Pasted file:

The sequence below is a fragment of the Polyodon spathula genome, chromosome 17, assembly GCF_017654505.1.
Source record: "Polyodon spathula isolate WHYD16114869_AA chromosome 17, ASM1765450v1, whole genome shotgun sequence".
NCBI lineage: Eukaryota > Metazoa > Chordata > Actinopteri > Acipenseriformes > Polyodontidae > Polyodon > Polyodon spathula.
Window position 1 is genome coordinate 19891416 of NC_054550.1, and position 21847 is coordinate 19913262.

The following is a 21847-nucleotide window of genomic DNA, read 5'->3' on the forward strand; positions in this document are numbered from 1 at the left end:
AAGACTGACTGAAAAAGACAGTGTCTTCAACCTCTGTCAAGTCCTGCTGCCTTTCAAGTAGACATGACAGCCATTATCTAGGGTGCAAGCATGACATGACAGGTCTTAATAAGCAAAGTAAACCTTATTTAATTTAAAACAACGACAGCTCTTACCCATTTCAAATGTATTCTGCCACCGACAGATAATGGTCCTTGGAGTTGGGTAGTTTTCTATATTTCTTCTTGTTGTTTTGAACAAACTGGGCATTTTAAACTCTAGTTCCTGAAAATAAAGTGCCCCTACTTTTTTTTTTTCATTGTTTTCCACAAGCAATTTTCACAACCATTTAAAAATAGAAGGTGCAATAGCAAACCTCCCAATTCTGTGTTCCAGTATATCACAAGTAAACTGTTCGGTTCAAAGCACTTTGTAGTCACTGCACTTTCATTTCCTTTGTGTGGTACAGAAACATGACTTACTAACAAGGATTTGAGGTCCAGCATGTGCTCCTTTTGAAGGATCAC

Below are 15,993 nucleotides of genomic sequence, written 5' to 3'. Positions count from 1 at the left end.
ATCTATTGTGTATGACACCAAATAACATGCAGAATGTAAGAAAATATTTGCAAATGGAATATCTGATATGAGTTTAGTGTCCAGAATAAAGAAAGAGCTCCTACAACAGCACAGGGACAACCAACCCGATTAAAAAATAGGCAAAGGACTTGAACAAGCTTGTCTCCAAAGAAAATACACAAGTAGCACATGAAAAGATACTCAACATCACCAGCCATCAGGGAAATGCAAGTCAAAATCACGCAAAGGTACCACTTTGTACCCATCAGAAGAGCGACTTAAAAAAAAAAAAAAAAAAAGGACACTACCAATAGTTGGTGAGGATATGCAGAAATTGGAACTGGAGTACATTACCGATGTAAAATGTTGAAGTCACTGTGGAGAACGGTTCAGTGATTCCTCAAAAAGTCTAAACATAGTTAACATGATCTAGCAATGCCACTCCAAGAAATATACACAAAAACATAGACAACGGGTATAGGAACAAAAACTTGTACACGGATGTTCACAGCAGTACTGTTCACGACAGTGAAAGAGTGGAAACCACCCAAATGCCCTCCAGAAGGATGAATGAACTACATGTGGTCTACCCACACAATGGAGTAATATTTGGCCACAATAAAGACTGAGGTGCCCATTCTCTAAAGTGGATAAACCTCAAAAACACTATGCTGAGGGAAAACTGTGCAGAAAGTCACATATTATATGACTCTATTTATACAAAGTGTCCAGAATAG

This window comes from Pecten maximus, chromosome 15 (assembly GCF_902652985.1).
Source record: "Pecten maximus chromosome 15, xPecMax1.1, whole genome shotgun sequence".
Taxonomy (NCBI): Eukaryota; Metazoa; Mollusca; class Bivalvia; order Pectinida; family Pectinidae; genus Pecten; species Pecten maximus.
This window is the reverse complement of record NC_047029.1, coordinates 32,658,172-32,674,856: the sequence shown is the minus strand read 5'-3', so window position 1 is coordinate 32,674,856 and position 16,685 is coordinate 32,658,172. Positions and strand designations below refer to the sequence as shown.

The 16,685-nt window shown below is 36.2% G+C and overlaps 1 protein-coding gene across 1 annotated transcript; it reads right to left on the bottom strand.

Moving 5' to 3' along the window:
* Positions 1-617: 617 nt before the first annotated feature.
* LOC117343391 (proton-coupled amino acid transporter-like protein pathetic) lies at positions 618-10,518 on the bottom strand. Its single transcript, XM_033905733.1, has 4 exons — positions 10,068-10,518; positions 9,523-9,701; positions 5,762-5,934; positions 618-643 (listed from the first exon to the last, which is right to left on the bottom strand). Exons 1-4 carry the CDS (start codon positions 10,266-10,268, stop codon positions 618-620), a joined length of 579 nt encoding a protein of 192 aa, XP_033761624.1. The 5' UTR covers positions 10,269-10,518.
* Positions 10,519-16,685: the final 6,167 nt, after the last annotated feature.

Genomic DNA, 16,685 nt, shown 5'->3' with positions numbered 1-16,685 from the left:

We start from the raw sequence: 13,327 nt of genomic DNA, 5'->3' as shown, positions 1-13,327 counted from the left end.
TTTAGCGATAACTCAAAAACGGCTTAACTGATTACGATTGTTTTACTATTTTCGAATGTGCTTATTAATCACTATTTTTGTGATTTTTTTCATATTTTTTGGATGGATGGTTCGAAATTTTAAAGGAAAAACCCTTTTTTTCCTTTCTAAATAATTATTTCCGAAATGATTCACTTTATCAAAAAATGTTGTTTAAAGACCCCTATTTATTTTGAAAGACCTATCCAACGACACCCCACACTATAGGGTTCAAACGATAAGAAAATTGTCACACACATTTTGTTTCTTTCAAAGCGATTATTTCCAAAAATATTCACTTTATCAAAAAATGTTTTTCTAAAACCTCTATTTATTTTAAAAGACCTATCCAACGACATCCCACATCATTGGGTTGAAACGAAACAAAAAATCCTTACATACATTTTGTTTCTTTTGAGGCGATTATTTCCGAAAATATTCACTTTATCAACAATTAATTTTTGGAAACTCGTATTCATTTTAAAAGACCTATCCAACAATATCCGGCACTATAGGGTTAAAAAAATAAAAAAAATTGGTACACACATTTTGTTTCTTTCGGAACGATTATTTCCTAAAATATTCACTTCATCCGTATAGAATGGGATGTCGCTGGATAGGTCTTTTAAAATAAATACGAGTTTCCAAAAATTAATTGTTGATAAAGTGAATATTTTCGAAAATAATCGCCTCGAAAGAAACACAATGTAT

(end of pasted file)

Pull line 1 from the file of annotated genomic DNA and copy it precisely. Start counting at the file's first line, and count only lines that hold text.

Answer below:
The sequence below is a fragment of the Polyodon spathula genome, chromosome 17, assembly GCF_017654505.1.